NC’s Maritime Museum
Millions of years ago, mollusks, echinoderms, giant sharks and whales roamed the ancient seas as far inland as Raleigh, North Carolina. Mastodons, giant sloths and horses roved the shore. And for thousands of years, the sea has provided sustenance for man.
North Carolina’s Maritime Museum in Beaufort displays this rich maritime heritage – from pre-history to today. A visit to the museum introduces you to the natural beauty, the resources and the cultural aspects of North Carolina’s coastal region.
You’ll experience the importance of whaling to North Carolina’s economy from the early 1700s until the 20th century. The exhibit "Chasing the Leviathan" documents the history of whaling along the southern Outer Banks of North Carolina. The on-shore whaling from Core and Shackleford Banks began with the first royal license in 1723 and ended about 1917. Whale oil and baleen were important exports from the whaling communities of Diamond City and Cape Lookout in the nineteenth century.
A historic boat collection showcases the traditional methods of building boats by “the rack of the eye”. Not only does the museum collect and restore these cultural artifacts, it also teaches traditional boat-building techniques in its Watercraft Center.
Twenty-eight of these boats are on display, including an 1850s split-log canoe that represents nineteenth-century North Carolina working watercraft.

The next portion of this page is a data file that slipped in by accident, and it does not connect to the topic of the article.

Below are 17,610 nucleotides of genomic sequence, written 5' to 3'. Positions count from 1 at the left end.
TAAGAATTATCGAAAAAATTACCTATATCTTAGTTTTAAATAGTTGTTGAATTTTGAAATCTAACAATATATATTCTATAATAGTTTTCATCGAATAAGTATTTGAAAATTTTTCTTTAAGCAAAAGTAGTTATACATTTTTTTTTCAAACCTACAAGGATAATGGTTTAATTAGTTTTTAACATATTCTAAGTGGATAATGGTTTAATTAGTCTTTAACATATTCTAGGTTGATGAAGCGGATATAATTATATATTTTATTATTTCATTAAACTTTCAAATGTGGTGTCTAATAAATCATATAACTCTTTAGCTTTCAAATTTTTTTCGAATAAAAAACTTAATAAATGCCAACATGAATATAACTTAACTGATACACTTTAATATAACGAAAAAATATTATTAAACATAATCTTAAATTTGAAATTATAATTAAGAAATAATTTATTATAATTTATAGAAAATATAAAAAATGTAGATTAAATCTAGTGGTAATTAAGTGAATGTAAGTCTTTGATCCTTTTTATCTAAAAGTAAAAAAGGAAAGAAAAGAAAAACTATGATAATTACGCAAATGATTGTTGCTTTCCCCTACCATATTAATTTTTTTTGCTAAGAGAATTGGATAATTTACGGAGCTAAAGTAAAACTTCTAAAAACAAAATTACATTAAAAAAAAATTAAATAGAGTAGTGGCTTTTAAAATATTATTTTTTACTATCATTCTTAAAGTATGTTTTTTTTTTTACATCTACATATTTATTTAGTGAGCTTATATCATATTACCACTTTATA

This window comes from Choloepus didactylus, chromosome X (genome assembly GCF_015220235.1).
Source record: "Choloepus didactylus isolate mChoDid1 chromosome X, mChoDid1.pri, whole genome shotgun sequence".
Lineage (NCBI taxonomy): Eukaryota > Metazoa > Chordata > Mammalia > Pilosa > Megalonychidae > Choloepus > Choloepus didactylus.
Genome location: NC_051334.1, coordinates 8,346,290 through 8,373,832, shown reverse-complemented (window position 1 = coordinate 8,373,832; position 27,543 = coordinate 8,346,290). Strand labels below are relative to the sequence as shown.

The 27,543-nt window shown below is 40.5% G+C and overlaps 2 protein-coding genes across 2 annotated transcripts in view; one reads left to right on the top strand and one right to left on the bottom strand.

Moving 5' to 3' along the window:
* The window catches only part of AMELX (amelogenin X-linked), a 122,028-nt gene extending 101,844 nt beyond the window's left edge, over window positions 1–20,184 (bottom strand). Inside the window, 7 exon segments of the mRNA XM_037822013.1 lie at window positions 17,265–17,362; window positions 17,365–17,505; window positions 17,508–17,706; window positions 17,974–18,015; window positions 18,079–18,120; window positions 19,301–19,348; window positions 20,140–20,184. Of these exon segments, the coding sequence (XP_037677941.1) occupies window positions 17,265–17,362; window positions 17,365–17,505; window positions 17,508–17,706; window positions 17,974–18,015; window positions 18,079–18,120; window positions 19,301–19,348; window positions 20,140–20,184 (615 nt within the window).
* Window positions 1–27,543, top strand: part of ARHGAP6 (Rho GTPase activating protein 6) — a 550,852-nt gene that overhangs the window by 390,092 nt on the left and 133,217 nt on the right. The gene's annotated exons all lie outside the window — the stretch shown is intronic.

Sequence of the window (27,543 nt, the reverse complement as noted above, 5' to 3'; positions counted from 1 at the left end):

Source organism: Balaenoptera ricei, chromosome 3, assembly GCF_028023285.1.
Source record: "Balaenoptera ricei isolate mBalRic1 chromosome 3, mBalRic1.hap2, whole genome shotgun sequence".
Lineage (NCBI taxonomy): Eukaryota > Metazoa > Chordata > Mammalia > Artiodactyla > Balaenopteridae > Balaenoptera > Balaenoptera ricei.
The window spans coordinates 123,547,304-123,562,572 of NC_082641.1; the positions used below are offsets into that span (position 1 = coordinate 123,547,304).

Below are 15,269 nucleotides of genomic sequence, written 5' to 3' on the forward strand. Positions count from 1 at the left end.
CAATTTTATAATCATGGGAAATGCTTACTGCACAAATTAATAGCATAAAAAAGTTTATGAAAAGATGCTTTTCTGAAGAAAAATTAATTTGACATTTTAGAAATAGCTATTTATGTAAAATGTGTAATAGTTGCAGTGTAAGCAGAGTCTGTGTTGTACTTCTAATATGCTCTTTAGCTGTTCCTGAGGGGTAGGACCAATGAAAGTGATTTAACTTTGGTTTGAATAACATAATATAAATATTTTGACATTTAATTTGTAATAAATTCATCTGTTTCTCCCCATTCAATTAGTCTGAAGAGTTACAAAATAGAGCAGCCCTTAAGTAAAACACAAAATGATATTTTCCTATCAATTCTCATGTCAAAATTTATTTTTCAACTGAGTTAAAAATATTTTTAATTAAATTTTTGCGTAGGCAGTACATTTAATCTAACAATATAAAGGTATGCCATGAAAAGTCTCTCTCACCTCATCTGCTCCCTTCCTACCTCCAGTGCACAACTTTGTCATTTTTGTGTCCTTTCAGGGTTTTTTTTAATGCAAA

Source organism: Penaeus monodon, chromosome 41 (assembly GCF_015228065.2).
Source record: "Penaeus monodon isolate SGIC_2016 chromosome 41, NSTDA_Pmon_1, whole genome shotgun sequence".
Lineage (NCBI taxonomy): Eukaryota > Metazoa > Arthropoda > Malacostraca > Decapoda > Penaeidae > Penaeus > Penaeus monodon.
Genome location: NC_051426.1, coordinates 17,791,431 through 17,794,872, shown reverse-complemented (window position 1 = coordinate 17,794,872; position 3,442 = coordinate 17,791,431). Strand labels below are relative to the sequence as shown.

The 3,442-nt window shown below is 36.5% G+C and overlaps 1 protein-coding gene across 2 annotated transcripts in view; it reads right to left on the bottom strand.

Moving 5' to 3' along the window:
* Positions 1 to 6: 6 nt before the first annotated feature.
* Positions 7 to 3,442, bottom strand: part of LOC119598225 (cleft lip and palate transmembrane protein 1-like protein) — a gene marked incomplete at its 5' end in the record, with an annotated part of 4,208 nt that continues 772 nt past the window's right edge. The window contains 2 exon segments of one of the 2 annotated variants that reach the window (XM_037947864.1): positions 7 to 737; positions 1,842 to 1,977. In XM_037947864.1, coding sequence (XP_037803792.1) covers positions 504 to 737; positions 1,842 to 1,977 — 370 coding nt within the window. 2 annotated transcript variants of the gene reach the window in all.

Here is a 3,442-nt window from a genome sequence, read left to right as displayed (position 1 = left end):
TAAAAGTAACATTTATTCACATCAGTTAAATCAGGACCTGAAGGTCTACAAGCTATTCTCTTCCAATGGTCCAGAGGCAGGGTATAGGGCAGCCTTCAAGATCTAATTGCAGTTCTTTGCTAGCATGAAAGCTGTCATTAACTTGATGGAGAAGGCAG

Beside exhibits and workshops, the museum also sponsors traditional and classical music concerts, participates in the Beaufort Music Festival, and in the Beaufort Old Homes Tour.
One of its most successful music programs has been the African-American Chantymen, a group of retired menhaden fishermen who perform traditional work songs.
The delicate balance between man and his environment is a focus of the museum. A visit makes you appreciate the vital connection between the maritime region and the people.
The Maritime Museum is open 363 days each year from 8:00 a.m. to 5:00 p.m. daily and 1:00 to 5:00 p.m. on Sundays, closing only for Christmas and New Year's Day.
Want to know more? Check out the ultimate source for Cultural Resources in North Carolina, NCDCR.
added: December 30, 2008
updated: December 7, 2010
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